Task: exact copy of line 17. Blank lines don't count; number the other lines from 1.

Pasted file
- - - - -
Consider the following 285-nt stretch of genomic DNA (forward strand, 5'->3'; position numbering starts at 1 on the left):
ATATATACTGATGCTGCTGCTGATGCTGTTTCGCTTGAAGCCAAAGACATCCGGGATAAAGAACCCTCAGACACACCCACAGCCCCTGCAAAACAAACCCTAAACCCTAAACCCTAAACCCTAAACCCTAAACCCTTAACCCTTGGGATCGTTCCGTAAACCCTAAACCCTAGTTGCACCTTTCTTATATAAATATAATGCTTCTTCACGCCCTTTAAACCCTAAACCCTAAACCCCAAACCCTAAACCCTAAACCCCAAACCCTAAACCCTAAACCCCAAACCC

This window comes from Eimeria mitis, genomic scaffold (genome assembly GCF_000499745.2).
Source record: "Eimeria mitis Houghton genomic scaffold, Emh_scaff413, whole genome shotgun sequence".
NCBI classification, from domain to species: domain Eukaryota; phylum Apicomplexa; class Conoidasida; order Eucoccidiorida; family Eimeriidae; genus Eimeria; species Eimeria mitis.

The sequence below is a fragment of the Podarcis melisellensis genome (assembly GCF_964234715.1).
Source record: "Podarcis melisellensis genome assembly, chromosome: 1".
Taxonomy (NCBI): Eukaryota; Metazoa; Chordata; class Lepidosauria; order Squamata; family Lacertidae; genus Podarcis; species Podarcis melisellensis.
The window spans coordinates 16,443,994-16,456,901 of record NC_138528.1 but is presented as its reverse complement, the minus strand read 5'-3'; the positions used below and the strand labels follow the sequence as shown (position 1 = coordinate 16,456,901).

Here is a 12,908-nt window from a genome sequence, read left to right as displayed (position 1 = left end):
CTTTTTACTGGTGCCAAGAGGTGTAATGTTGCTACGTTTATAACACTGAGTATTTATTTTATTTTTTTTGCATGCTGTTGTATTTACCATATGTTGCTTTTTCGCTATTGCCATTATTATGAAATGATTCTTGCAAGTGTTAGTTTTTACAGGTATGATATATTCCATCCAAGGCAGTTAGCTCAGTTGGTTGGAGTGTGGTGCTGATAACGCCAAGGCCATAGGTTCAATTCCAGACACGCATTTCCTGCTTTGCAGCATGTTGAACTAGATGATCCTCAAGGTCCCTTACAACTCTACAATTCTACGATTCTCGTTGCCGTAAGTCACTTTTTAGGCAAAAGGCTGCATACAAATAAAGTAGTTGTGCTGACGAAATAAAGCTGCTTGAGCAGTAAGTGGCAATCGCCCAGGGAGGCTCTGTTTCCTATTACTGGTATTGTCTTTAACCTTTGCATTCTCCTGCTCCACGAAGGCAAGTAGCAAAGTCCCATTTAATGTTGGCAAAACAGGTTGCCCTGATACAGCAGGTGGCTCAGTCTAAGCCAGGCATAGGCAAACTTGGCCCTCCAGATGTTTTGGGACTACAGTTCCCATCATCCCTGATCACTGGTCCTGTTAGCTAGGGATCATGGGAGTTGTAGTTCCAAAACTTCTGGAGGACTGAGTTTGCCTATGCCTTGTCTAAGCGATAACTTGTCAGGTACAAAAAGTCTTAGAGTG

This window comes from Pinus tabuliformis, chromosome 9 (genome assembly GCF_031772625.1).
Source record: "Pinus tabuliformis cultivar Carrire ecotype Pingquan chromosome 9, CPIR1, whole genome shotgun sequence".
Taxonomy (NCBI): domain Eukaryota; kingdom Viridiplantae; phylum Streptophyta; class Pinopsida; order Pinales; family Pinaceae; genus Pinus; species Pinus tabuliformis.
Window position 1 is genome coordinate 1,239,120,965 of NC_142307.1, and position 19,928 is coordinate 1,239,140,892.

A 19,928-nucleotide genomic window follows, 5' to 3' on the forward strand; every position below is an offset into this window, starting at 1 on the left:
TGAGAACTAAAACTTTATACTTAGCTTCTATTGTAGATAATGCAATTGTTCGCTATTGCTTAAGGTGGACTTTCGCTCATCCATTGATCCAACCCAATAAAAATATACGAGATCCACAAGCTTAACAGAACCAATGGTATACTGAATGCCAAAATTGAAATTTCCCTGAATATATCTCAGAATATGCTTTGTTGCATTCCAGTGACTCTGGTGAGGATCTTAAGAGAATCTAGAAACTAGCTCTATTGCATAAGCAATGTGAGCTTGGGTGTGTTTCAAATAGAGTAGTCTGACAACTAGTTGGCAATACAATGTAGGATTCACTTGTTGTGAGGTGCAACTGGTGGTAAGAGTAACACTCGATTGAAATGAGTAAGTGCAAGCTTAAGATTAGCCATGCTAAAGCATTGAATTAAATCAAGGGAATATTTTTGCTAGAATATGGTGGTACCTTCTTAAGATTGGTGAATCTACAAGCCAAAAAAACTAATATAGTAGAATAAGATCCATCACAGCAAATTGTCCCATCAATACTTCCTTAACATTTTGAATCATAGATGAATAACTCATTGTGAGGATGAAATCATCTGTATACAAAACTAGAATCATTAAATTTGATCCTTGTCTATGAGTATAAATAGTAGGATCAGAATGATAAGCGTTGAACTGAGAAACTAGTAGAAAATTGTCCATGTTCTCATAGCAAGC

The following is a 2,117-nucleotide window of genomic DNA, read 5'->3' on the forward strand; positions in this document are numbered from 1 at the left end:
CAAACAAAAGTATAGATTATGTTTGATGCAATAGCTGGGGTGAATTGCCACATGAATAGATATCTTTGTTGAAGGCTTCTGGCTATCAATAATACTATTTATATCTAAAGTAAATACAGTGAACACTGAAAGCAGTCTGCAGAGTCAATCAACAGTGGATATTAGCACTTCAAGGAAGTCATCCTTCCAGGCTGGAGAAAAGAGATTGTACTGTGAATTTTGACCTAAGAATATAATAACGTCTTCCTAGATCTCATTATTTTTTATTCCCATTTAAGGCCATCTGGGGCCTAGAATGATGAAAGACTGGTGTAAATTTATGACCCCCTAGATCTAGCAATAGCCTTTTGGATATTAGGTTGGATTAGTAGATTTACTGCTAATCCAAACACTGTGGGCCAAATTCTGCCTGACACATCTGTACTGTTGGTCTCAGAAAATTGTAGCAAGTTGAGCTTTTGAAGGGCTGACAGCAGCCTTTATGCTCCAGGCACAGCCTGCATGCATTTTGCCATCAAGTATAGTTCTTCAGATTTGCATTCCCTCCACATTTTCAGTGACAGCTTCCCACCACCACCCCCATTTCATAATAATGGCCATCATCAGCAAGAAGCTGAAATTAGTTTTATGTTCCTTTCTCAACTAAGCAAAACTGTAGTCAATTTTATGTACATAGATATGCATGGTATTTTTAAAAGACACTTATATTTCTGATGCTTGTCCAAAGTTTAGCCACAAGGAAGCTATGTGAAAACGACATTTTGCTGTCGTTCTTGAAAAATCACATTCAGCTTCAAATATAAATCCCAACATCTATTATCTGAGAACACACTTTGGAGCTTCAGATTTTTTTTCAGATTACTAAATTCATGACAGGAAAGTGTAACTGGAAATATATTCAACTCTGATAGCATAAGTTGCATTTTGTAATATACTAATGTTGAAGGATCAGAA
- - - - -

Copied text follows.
TGAGAACTAAAACTTTATACTTAGCTTCTATTGTAGATAATGCAATTGTTCGCTATTGCTTAAGGTGGACTTTCGCTCATCCATTGATCCAACCCAATAAAAATATACGAGATCCACAAGCTTAACAGAACCAATGGTATACTGAATGCCAAAATTGAAATTTCCCTGAATATATCTCAGAATATGCTTTGTTGCATTCCAGTGACTCTGGTGAGGATCTTAAGAGAATCTAGAAACTAGCTCTATTGCATAAGCAATGTGAGCTTGGGTGTGTTTCAAATAGAGTAGTCTGACAACTAGTTGGCAATACAATGTAGGATTCACTTGTTGTGAGGTGCAACTGGTGGTAAGAGTAACACTCGATTGAAATGAGTAAGTGCAAGCTTAAGATTAGCCATGCTAAAGCATTGAATTAAATCAAGGGAATATTTTTGCTAGAATATGGTGGTACCTTCTTAAGATTGGTGAATCTACAAGCCAAAAAAACTAATATAGTAGAATAAGATCCATCACAGCAAATTGTCCCATCAATACTTCCTTAACATTTTGAATCATAGATGAATAACTCATTGTGAGGATGAAATCATCTGTATACAAAACTAGAATCATTAAATTTGATCCTTGTCTATGAGTATAAATAGTAGGATCAGAATGATAAGCGTTGAACTGAGAAACTAGTAGAAAATTGTCCATGTTCTCATAGCAAGC